We have been in the Getsmani district of Cartagena, Colombia for a week now! This week has consisted of lots of wandering and exploring. Retracing our path to figure out this crooked maze of streets, figuring out the cheapest place for breakfast and the best place for coffee, how to respond with a "Buenos" as we pass people in the streets instead of the "Hola" that has been ingrained since language lessons in primary school. We are finally settling in to sync with the beat of the city. But I suppose the best place to start is the beginning...
I will admit it was a bit overwhelming at first when we got here and even the cab driver didn't know how to get us to our apartment (after giving him directions written out in Spanish that were provided by the landlord). It took reversing down a one way street with cars swerving around us and multiple stops on the side of the road asking people in the neighborhood where exactly "Callejon Angosto" is but we got it figured out. Our apartment that we have rented for the month is on a street so tiny cars cant even drive down it and is just one block from Plaza Trinidad (town square). Definitely right in the heart of things! One of the first things we had to adjust to as Americans was our innate desire for privacy. Here, EVERYONE leaves doors and windows wide open to let the breeze come in day and night. They sit on the stoops and chat with neighbors as dogs wander the street off leash checking up on the happenings of the neighborhood. Certainly a healthy dose of culture for us but I suppose that is why we are here. To get a little uncomfortable and to experience new things. It took us three days before we were willing to open the windows and door in the morning hours to get a little fresh air and sunlight. It still seemed weird though as the fruit cart vendor walked up to the window asking us if we wanted any avocados or watermelon this morning.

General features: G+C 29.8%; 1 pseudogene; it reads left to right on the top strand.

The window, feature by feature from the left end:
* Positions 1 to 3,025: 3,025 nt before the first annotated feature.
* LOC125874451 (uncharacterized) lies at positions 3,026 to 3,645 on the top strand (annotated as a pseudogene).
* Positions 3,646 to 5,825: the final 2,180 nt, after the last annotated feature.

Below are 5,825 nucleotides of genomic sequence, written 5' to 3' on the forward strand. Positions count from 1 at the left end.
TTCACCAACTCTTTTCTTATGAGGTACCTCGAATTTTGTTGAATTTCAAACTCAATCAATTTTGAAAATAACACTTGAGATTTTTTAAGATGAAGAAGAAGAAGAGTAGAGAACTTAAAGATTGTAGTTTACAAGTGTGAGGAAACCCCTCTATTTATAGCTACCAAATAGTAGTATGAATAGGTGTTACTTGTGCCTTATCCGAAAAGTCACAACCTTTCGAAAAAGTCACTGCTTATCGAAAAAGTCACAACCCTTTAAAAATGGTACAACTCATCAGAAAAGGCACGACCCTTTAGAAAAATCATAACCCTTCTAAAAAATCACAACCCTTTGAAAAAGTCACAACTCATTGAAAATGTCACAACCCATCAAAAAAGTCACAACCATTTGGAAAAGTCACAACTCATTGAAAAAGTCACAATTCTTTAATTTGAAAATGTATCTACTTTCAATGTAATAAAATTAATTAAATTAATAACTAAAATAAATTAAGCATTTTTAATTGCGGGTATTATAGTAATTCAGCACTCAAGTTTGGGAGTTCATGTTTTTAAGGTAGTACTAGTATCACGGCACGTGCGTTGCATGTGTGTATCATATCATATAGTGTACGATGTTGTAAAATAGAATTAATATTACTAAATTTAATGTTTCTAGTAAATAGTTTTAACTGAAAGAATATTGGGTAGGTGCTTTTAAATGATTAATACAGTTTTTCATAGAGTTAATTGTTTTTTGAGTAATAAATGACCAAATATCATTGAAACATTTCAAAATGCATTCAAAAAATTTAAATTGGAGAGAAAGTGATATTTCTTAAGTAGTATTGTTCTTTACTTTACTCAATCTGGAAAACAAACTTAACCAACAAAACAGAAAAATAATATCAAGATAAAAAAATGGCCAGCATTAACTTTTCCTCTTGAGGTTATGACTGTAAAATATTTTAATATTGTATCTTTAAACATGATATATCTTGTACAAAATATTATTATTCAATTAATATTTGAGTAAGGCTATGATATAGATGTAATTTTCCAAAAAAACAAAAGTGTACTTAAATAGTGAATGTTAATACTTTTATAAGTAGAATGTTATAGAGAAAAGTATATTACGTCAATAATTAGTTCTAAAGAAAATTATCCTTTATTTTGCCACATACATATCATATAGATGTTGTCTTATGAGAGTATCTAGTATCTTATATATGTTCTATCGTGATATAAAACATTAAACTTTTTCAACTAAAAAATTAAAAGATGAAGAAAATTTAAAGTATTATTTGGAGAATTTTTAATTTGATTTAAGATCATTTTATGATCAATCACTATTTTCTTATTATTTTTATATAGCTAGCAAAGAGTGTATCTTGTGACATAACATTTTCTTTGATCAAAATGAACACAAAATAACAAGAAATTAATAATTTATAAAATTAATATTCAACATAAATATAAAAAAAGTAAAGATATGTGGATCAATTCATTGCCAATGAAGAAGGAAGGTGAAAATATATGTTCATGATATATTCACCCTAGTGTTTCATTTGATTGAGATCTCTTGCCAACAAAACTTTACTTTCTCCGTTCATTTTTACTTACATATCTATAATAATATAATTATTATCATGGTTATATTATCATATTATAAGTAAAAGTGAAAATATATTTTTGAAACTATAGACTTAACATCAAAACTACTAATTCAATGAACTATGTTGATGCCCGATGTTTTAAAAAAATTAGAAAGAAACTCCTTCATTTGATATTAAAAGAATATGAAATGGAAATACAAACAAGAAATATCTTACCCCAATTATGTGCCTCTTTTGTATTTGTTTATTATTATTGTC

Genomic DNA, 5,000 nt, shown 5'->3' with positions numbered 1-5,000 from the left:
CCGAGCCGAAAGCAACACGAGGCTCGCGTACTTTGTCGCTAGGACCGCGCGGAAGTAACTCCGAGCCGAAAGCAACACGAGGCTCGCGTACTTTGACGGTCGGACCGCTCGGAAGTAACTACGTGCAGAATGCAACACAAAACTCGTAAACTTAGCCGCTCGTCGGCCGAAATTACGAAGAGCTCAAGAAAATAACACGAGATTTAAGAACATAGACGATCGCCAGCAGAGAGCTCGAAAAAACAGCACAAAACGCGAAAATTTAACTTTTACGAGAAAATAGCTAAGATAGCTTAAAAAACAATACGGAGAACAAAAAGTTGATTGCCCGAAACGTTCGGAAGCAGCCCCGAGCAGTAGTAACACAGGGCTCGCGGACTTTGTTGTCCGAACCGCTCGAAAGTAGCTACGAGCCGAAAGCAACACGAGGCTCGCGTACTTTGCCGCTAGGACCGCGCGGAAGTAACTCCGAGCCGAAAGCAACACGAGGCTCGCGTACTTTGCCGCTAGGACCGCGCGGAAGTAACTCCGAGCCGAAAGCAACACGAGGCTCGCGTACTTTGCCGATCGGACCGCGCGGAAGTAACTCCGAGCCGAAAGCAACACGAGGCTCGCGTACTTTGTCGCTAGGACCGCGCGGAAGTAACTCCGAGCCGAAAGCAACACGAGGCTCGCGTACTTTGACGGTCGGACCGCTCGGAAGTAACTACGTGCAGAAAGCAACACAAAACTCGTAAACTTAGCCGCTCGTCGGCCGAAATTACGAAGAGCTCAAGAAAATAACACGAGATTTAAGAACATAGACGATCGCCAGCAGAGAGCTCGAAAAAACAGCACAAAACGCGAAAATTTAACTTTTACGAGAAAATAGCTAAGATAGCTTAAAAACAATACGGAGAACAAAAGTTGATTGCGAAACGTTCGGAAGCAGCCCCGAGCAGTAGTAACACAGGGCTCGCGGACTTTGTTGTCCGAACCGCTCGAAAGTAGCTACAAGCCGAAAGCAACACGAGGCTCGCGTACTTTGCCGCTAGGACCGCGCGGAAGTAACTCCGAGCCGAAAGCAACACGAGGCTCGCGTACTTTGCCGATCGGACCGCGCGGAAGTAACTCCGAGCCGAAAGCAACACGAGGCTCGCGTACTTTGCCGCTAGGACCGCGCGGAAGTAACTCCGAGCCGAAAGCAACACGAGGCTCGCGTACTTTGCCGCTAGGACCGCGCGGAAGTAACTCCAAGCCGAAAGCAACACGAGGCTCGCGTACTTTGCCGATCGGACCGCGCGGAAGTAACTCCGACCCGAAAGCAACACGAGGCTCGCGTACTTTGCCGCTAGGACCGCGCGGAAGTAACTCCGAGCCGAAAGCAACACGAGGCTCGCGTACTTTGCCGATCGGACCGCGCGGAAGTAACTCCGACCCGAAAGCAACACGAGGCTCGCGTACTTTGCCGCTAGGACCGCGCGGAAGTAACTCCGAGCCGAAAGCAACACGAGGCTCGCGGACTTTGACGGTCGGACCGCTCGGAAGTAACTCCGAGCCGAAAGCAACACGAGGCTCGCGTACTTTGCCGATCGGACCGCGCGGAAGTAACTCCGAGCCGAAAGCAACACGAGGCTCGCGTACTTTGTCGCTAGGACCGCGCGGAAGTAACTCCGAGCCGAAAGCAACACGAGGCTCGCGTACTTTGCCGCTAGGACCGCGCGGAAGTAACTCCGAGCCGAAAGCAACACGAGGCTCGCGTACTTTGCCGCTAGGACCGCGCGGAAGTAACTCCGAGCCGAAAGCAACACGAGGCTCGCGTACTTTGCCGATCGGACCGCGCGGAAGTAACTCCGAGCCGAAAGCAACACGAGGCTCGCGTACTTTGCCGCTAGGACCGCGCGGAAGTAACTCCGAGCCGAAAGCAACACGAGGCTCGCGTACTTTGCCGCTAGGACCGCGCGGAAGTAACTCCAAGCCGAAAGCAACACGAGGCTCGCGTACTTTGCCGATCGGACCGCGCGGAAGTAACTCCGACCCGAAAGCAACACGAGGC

Spanish lesson are the center of our day. We do an hour of grammar and an hour of conversational Spanish with our two instructors. Sometimes we wander the streets going to different vendors or restaurants, sometimes an activity like going to their bar and learning how to brew beer or to their apartment to make fresh shrimp and fish ceviche with patacones (all explained in Spanish of course). Muy interesante! At first the conversational Spanish was totally overwhelming. It took all my brain power to put together 2 or 3 words with hand gestures in order to guess what they had just said. Mind you my guess was usually wrong and they would have to go back and say it again in English. But last night we we had met up with the owner of a hostel we were thinking of staying at next week (without the help of our trusted teachers) and I only had to ask him to repeat 3 times! This was a 20 minute conversation and he wasn't even slowing down for me! I felt like dancing in a circle and shouting with joy. Now as for me putting the simplest of sentences together in response... That is another story. But with only one week in that finally gave me the reassurance that things would fall into place.
We were hanging out in the plaza the other night, which is people watching like Ive never experienced before. It is the center of town life here and it fills to the brim every night as people join together to socialize and decompress from the day. There were children playing futball, young teenagers flirting on the benches, hippies selling bracelets, food vendors calling their wares, a mime suspended in mid air making the children throw coins in his can to make him move, police hanging out shooting the breeze, break dancers entertaining the crowds, and dogs wandering the people looking for handouts. All of the sudden the doors of the church were opened and out walked a wedding couple that had just tied the knot. Everyone clapped and cheered then went about their business. We were watching from the side, making our comments to each other of who would want their wedding pictures taken in the middle of this crowd? But all the sudden it struck me... Por que no? Why not? It seems to sum up the people and culture we have met here thus far. Why not get married in a crowded plaza where its that many more people celebrating the night with you? Why not shoot off fireworks on a Friday night just because? Why not have a take a nap in the shade when its hot in the afternoon? Why not dance as you sweep the street if the music is good? The people here have a love for life and they dont need an excuse to do anything. They just do it.